Shivers rolled up Stacia’s calves, through her spine and fingertips. She rocked nervously. Backwards and forwards, she rocked, backwards and forwards, and the sounds of the corner vanished. Her senses were shot. Cars weren’t honking. The drunk wasn’t talking. The air smelled like nothing. With slow motion vividness, she imagined the fifty foot iron triangle tumbling from the sky. It smashed with another conking balm into the middle of Mission Street. Trouble had arrived.
We need to move, Stacia thought.
Saturn Astrelli and Heaven Gennen left the CALF line and approached the profanity-laced hustler with pleasant, cautious smiles. They were both twenty two year-old daughters of hippie parents. Their dresses were loose and long and thin. Their hair swayed with unwashed ease. You could have mistaken them for twins.
“Excuse us,” Heaven said.
“Mister,” Saturn added.
Hearing their greeting, the possessed man swerved to see the faces of two young angels. In a blur of delusion, he thought they were infatuated with his bravado and instant fame. He smiled the drunken smile of a million dollar game show winner.
“Ladies,” he slurred suavely.
Saturn and Heaven took small, baby steps to either side of the hustler.
“There’s other people in line,” Saturn said.
“More queers,” he said with a wink.
“Everyone has to talk,” Heaven said.
“Talk my ass!” he said.
“But you’ve already talked enough,” Heaven said as two young women grabbed the hustler’s wrists and pulled him from the microphone.
The hustler was stunned. He’d lost the game show and he didn’t even know it. With a growl, he whipped his arms away. He took a shaky step back and lunged ahead, pushing Saturn with one hand and Heaven with the other. The girls stumbled awkwardly to the ground. Their dresses twisted around their ankles.
“That guy can go to hell,” Laurie told Stacia.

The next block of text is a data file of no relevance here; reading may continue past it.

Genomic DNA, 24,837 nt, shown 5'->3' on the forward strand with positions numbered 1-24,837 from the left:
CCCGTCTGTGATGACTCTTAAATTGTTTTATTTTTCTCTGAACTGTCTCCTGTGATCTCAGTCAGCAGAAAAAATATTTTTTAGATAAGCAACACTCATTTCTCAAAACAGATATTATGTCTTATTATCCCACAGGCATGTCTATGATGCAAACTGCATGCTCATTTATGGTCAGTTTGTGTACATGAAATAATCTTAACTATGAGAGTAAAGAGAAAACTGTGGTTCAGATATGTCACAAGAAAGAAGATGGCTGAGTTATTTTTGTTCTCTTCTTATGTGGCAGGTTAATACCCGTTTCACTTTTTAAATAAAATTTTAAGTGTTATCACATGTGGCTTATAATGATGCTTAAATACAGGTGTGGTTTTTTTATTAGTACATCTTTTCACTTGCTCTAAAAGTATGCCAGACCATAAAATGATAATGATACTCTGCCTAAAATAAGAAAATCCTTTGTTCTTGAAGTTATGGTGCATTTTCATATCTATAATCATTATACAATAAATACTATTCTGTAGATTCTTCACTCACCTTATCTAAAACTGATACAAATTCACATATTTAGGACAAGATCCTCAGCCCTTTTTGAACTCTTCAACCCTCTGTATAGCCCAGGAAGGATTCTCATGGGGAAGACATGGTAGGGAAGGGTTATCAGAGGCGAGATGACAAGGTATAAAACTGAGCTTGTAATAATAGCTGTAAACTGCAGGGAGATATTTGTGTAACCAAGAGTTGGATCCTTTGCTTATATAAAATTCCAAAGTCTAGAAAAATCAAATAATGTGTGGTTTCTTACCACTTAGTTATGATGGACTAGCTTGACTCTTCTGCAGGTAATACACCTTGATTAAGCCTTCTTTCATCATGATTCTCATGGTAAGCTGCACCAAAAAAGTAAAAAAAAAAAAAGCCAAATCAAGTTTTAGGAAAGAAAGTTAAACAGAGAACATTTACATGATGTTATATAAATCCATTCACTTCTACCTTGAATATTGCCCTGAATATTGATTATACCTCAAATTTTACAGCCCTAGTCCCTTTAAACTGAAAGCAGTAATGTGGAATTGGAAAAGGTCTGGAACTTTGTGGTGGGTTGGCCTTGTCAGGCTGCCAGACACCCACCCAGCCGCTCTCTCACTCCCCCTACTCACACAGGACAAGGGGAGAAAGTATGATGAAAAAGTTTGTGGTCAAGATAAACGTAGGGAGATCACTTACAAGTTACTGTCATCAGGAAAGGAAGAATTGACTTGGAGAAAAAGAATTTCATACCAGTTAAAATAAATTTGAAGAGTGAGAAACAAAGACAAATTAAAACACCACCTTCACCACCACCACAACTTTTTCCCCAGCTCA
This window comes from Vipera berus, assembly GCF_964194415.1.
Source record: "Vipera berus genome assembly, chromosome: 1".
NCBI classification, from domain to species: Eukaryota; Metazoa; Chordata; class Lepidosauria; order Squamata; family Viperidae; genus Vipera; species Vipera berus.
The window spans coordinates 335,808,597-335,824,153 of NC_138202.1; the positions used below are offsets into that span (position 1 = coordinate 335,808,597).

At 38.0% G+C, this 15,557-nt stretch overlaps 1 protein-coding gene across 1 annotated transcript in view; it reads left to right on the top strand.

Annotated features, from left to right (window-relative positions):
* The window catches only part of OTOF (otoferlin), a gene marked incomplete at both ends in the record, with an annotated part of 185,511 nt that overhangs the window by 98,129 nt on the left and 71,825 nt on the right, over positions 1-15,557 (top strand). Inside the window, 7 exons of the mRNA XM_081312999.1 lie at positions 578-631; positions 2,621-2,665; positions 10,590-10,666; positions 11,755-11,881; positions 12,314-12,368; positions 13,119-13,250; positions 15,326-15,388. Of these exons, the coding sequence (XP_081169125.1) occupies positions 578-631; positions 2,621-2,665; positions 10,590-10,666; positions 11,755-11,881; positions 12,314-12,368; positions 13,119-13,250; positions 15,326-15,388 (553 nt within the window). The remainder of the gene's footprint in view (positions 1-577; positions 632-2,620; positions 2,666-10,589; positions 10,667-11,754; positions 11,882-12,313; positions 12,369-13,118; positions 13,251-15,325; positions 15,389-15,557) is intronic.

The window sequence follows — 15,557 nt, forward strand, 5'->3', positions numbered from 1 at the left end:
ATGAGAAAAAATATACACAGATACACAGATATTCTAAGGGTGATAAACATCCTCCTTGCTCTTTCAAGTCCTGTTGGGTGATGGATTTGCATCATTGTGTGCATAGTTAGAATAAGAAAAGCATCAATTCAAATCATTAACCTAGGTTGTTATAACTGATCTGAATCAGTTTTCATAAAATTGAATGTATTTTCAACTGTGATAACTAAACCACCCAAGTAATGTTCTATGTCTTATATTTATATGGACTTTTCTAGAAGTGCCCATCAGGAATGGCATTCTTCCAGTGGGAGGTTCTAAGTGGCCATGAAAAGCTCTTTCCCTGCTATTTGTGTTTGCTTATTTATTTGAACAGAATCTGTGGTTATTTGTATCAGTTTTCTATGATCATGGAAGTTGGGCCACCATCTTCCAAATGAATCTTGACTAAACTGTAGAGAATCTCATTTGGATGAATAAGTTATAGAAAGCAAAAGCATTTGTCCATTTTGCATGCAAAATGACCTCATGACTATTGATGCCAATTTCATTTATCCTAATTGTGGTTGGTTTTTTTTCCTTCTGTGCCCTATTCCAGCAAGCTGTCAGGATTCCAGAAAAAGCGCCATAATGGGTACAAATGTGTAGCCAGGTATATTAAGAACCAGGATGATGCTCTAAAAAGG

“Well,” Dan Sandler said. “I’ve seen enough.”
Dan ran from the line, stuck his big, brown afro into the hustler’s chest and tackled the him on the plaza bricks. Instinctively, the hustler tried to stick his fingers in Dan’s eyes, but Dan was too quick. As Heaven and Saturn hopped to their feet and hugged, Dan simply twisted the hustler’s fingers backwards and waited for him to say uncle. Ten of the high school gangsters crossed 24th Street and pushed their way through the crowd in the hopes of a good fight. They saw the hustler try to kick Dan in the balls and Michael Lord and Joe Cohen sprint to the sprawled men and help Dan coral the hustler, who flailed his arms and spat ceaseless diatribes about queers and idiots. The crowd cheered when the boys hauled him to the entrance of the local bar and threw him inside. Everyone was so happy, you would have thought they scored a goal in the World Cup.
Truthfully, though, the protest was a scrambled shamble and the older hippies knew it. They shook their heads with bewilderment as a couple of punkers pinched yuppie asses and the slackers started smoking cigarettes. Even Aaron Perez was laughing at the wrestling spectacle.
Stacia focused on the open microphone.
The waiting line of speakers had run in fear and the power switch of the P.A. system glowed red.
If the authorities ever find out about her next decision, she’ll have to answer for it. But, then, at that weird point, when someone had to direct the chaos because the mob was going nowhere, Stacia chose step back into the world.
She ran to the microphone:
“Why are we standing here?” she said. “We’ve got to move. We have power but no one is ever going to hear us if we don’t move. No one will ever know we’ve been here. That would be horrible because this is good. Can’t you feel it? We have to tell them that we are still alive.”
Her voice captured the crowd.
They exploded with jubilant approval. There were cat calls and hoots, screams and chants, laughing punkers and Mexican men exclaiming “Ay Yai Yai Yai Yai!” The smells of grilled carnitas and boiling pinto beans and alcohol and dope wafted above their heads. Saturn Astrelli and Heaven Gennen jumped up and down. “Yes! Yes! Yes!” they yelled. Aaron Perez took Laurie Danube’s hands and spun her in a merry-go-round of circles. The other interns bolted from the CALF line and mixed into the mayhem. The guitarist turned the volume up and blasted away with a free jam, lacing his sound with distortion and sound effects and feedback. Jumping in a slow rap rhythm, the high school gangsters circled Stacia. They extended their hands high, towards the sky, until she joined them with her fingers wide.
And before anyone knew it, the whole circus was heading down both sidewalk borders of Mission Street.